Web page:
Because of Major League Baseball's revenue sharing plan, the Phillies must contribute 34 percent of that $78 million to a pool that gets distributed evenly to all 30 clubs. In 2016, that's about $26.5 million, leaving them with about $51.5 million. In reality, the total will be less, because the CBA allows teams to deduct ballpark operating expenses from their gross local revenue. But that does not really matter for our purposes, because all we are trying to do is figure out the maximum extra spending money the Phillies have, and we can assume that the amount they spend on operating their ballpark will not decrease moving forward. So let's just stick with the figures we've already mentioned and assume ballpark costs remain level. 

So that's $51.5 million. But keep in mind the Phillies are already receiving a reported $35 million per year in rights fees, which, minus the 34 percent revenue sharing contribution, would amount to about $23 million. They are also receiving a significant portion of the advertising revenue from the broadcasts. The new deal also includs an unspecified cut. But let's not worry about that, because, again, we're just trying to figure the maximum increase in spending power they will experience. So if their disposable TV income from the new deal amounts to $51.5 million in 2016, and their disposable TV income from the old deal in 2015 is the equivalent of $23 million (assuming the old deal was also structured to pay in real dollars), then they will really only experience an increase of about $28.5 million in disposable TV income in Year 1. Meanwhile, they will increase the disposable income of the rest of the teams in the league by 29/30ths of $14.5 million (the difference between their $12 million contribution under the old deal to their $26.5 million contribution under the new deal). So while the Phillies could theoretically spend $28.5 million more on the various talent markets, that spending power is mitigated by the fact that they will be increasing demand across the rest of the market, which they will be bidding against, by $14 million.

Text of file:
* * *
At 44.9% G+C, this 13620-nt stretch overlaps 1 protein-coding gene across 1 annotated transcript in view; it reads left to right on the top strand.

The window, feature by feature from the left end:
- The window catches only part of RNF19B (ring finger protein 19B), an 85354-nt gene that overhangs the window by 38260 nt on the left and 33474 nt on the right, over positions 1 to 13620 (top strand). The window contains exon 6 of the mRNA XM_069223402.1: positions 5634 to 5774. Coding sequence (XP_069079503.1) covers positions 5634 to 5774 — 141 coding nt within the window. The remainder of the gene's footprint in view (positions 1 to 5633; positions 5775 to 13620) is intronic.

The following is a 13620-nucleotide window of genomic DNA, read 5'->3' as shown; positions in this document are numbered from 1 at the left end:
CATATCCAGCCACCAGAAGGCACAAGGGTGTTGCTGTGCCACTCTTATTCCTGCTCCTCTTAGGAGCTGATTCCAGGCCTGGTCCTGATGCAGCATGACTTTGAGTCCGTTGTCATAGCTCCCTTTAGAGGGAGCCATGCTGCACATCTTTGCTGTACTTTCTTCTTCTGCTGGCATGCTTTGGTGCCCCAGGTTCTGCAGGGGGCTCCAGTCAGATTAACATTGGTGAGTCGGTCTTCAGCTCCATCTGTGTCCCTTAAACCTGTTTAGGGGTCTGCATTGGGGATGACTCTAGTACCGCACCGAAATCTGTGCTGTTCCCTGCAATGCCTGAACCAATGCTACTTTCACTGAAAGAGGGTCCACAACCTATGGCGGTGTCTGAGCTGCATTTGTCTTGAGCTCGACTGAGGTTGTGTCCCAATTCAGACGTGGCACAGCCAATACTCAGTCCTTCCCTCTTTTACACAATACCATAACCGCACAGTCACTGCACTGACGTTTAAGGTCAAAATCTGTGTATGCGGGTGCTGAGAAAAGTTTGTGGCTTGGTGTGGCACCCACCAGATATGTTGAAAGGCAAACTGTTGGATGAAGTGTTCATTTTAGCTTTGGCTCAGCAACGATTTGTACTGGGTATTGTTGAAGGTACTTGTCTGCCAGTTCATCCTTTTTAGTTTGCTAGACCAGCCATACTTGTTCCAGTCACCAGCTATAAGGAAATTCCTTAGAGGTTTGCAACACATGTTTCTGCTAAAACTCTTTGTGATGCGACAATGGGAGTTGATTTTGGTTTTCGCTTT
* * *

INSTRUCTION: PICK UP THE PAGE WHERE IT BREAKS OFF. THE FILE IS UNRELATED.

Obviously, this is a simplified version of some complex stuff (for instance, the Phillies will likely end up contributing more than 34 percent of their net local revenue to the revenue sharing pool because of a supplemental pool that bigger revenue teams must pay into, but we aren't even going to get into that). 

All of this comes with the caveat that unless we see the actual signed particulars of the contract, which reportedly includes a 25 percent equity stake in CSN, we won't really know how much money the Phillies are reaping from the new deal. It is certainly in their interest to downplay the dollar amount given the pressure that is already on them to spend on payroll. The only point here is to show that the actual impact of TV dollars is probably significantly less than a lot of fans and media folk have portrayed. 

Table 1: Gross/Net rights money assuming $2.5 billion paid evenly over 25 years with 2.0 percent annual inflation (in millions of dollars)

Year Rights Fee Percent Shared Total $ Shared Total $ Kept
2016 78 .34 26.5 51.5
2017 79.6 .34 27.1 52.5
2018 81.2 .34 27.6 53.6
2019 82.8 .34 28.2 54.7
2020 84.5 .34 28.7 55.7
2021 86.2 .34 29.3 56.9
2022 87.9 .34 29.9 58.0
2023 89.7 .34 30.5 59.2
2024 91.5 .34 31.1 60.4
2025 93.3 .34 31.7 61.6
2026 95.1 .34 32.3 62.8
2027 97.1 .34 33.0 64.1
2028 99.0 .34 33.7 65.3
2029 101.0 .34 34.3 66.6
2030 103.0 .34 35.0 68.0
2031 105.1 .34 35.7 69.3
2032 107.2 .34 36.4 70.7
2033 109.3 .34 37.2 72.1
2034 111.5 .34 37.9 73.6
2035 113.7 .34 38.7 75.1
2036 116.0 .34 39.4 76.6
2037 118.3 .34 40.2 78.1
2038 120.7 .34 41.0 79.6
2039 123.1 .34 41.9 81.2
2040 125.5 .34 42.7 82.9
TOT 2.5 bil   .850 bil 1.65 bil

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David Murphy Daily News Staff Writer